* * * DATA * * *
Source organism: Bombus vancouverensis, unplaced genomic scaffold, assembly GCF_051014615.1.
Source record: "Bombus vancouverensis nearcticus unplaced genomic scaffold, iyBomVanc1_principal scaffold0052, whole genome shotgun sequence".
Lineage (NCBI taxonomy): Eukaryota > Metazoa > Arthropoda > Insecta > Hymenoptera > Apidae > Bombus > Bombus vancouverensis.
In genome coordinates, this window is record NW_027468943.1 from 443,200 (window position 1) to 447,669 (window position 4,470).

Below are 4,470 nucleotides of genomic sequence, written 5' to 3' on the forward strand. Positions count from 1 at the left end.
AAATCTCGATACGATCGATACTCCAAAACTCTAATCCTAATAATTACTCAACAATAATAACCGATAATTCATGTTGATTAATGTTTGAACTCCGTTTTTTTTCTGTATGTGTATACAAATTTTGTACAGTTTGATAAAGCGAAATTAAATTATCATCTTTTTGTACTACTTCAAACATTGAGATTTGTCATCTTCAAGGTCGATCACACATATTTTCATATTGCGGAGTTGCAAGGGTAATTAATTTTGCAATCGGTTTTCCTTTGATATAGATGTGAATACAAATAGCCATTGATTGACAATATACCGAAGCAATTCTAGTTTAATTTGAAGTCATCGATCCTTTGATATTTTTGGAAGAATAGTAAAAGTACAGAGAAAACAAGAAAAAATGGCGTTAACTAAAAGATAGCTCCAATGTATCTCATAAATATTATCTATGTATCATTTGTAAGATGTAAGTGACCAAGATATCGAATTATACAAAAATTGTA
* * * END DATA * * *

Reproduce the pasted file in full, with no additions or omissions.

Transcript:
Source organism: Bombus vancouverensis, unplaced genomic scaffold, assembly GCF_051014615.1.
Source record: "Bombus vancouverensis nearcticus unplaced genomic scaffold, iyBomVanc1_principal scaffold0052, whole genome shotgun sequence".
Lineage (NCBI taxonomy): Eukaryota > Metazoa > Arthropoda > Insecta > Hymenoptera > Apidae > Bombus > Bombus vancouverensis.
In genome coordinates, this window is record NW_027468943.1 from 443,200 (window position 1) to 447,669 (window position 4,470).

Below are 4,470 nucleotides of genomic sequence, written 5' to 3' on the forward strand. Positions count from 1 at the left end.
AAATCTCGATACGATCGATACTCCAAAACTCTAATCCTAATAATTACTCAACAATAATAACCGATAATTCATGTTGATTAATGTTTGAACTCCGTTTTTTTTCTGTATGTGTATACAAATTTTGTACAGTTTGATAAAGCGAAATTAAATTATCATCTTTTTGTACTACTTCAAACATTGAGATTTGTCATCTTCAAGGTCGATCACACATATTTTCATATTGCGGAGTTGCAAGGGTAATTAATTTTGCAATCGGTTTTCCTTTGATATAGATGTGAATACAAATAGCCATTGATTGACAATATACCGAAGCAATTCTAGTTTAATTTGAAGTCATCGATCCTTTGATATTTTTGGAAGAATAGTAAAAGTACAGAGAAAACAAGAAAAAATGGCGTTAACTAAAAGATAGCTCCAATGTATCTCATAAATATTATCTATGTATCATTTGTAAGATGTAAGTGACCAAGATATCGAATTATACAAAAATTGTA